At the suggestion of several friends, I sketched the first two radishes to be harvested from our garden.
Thinking the sketch was dry, I brushed my hand across the paper which left a streak of colour. So, I added water to lift off the excess pigment and it started a bleed. The effect was cool. The result is a happy accident. Let me know what you think. Which version do you like better?
Life felt a little more normal today. Susan and I arrived separately at the paint site. She found a nice sunny spot out of the wind while I wrestled with a cold stiff breeze that quite quickly destroyed my easel. I changed tactics to paint sitting but even then my brush holder went flying along with scrap paper and paper towels. Everything was collected again and I managed to knock this off in two hours. It could be my imagination but I think the weather distraction kept me from overpainting.
It was a balmy overcast day but the tulips were glowing as if they were in full sun. Grape hyacinths marched along with them while, in the background, yellow daisies peeked over the tops of their leaves to see what was happening.
Since we haven’t been able to have our usual outings, a few folks from the painting group got together on Zoom today, to share our work and get/give feedback. It worked pretty well. We discussed each other’s work as it was shared. After including the group’s suggestions along with a few of my own adjustments I’m much happier with this whimsical sketch.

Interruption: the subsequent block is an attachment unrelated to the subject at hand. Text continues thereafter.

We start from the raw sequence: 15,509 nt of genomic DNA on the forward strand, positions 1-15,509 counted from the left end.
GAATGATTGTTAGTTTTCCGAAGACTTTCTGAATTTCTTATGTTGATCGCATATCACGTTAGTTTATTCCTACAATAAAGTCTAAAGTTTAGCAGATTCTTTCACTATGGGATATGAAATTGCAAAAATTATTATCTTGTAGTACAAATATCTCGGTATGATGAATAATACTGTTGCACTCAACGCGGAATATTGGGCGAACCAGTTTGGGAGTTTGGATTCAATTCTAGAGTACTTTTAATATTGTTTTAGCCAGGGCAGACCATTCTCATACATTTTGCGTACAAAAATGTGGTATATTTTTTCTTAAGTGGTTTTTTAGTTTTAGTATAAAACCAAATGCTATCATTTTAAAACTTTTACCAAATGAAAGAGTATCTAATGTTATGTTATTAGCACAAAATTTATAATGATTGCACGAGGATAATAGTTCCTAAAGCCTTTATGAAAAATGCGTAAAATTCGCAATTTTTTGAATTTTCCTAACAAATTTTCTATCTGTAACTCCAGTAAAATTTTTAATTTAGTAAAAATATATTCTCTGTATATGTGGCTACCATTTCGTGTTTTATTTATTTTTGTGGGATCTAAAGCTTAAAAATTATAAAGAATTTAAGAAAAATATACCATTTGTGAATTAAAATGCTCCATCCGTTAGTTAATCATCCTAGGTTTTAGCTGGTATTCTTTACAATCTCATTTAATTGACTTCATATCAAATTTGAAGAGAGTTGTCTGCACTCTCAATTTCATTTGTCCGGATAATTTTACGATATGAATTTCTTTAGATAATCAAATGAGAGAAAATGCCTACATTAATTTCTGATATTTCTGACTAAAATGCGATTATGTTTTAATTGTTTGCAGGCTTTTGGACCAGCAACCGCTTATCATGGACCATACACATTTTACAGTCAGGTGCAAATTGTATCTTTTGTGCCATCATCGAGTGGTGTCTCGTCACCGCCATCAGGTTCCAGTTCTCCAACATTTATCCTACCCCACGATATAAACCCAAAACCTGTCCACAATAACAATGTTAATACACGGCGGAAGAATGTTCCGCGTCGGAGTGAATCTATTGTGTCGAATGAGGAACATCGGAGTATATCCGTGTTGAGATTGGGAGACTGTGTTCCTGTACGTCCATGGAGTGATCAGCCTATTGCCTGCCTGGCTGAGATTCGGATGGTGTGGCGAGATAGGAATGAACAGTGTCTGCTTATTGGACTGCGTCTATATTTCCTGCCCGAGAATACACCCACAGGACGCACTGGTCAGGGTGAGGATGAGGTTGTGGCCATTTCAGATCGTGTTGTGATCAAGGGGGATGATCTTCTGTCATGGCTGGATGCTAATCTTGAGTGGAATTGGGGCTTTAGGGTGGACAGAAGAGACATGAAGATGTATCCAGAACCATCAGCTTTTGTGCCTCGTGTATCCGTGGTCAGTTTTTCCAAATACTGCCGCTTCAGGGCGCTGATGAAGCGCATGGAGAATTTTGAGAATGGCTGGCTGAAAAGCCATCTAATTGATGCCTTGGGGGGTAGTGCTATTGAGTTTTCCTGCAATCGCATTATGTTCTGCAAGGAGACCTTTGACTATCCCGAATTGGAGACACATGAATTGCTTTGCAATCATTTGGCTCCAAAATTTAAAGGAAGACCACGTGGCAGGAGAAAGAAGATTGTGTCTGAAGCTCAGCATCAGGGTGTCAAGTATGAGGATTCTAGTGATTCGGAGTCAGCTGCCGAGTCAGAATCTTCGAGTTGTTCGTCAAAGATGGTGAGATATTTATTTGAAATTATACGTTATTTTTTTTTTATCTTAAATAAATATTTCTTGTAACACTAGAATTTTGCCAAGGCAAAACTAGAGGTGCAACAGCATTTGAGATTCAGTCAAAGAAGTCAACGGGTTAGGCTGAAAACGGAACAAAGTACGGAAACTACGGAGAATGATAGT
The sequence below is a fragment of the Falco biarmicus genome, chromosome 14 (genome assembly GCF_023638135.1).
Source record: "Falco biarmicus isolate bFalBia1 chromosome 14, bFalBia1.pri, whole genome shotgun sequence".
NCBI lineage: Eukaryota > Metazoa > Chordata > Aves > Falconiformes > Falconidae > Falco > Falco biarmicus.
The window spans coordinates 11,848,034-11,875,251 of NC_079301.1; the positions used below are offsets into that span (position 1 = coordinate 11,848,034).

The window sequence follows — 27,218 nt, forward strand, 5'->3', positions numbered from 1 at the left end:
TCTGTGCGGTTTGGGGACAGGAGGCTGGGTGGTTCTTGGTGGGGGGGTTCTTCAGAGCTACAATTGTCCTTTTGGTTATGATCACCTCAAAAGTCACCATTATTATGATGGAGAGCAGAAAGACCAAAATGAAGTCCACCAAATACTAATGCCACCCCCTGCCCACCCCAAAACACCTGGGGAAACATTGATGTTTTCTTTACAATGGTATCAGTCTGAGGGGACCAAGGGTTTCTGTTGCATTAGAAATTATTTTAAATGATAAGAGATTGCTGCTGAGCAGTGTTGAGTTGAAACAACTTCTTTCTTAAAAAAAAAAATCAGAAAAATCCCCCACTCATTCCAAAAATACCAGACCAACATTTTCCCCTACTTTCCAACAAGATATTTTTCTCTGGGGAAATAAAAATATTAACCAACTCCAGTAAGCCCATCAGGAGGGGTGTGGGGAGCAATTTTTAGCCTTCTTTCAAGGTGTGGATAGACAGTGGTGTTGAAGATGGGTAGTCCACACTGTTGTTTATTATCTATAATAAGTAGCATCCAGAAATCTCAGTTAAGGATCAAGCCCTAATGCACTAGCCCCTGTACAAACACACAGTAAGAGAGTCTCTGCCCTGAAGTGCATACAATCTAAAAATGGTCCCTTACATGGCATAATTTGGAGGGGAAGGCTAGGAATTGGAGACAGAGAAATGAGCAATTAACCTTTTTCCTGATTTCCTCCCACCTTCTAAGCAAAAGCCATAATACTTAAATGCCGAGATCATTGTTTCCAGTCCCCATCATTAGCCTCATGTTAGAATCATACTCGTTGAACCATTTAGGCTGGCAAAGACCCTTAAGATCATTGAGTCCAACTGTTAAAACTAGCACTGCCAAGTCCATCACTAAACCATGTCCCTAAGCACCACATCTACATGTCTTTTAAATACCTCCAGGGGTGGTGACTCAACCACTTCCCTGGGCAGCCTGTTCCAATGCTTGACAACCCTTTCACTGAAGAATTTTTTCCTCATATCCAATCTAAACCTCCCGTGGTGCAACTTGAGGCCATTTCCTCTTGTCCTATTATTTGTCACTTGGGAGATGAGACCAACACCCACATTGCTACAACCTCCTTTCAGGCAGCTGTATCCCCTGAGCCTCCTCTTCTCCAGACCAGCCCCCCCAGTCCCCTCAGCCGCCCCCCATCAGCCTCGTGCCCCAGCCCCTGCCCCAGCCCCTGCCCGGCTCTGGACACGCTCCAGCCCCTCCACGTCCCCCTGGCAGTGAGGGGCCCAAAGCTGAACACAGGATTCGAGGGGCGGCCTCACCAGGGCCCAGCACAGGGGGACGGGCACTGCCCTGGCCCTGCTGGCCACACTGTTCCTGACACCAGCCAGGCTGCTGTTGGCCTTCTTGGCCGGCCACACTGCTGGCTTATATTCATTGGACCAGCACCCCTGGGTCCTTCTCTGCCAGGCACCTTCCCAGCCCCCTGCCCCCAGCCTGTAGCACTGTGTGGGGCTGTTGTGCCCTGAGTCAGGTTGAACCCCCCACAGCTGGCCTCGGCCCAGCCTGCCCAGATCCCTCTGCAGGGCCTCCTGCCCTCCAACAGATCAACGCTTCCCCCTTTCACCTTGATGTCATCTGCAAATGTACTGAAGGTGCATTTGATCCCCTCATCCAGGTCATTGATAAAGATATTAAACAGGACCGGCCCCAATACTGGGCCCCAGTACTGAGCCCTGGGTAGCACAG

It’s not often I get up before the sun. It looked liked a glorious morning so I took a photo to paint in the studio later. I had the luxury of time to plan each layer between washes. A slower approach was successful. It preserved sense of calm in the artist and captured the one that’s present just before the sun rises.
The bushes and trees were done by scratching through the layers followed by a dark wash with the excess lifted off. It’s an effective technique for fine lines which I often forget to use when I’m outside.
I may remove the small cloud on the horizon by the left shore. I’m undecided whether or not it’s a distraction.
The glow of light in the water was added by rewetting then touching it with sky colour. Again, lifting off the excess to achieve the correct value.
I can’t say I am thrilled with my paper choice — Fabriano Artistico 140lb cold press 100% cotton. It’s a struggle to work with when thoroughly wet and I find the pigment settles into ripples even though I have the paper stretched. If someone has a trick to getting it to behave I’d appreciate it.
I’m happy with the final painting and achieved the goal I set out with so I really can’t complain. As always, hope you like it.
Some pandemic restrictions have been relaxed in Nova Scotia. Physical distancing is still a thing and beaches are still not open but we’re allowed to go places for recreation. In my excitement to do some en plein air I forgot my easel so once again the car became my studio. Life almost feels normal. Be safe everyone.
I emailed my instructor the previously finished version of this and he made some suggestions to add some half tones, highlights, and darker shadow on one side of the urn to make it pop. I had to preserve the shadow of the mortar jutting out from the wall but I went beyond the reference photo and intensified both the highlights and right hand shadow sacrificing some detail for oomph. Let me know if you agree this works better. Thanks!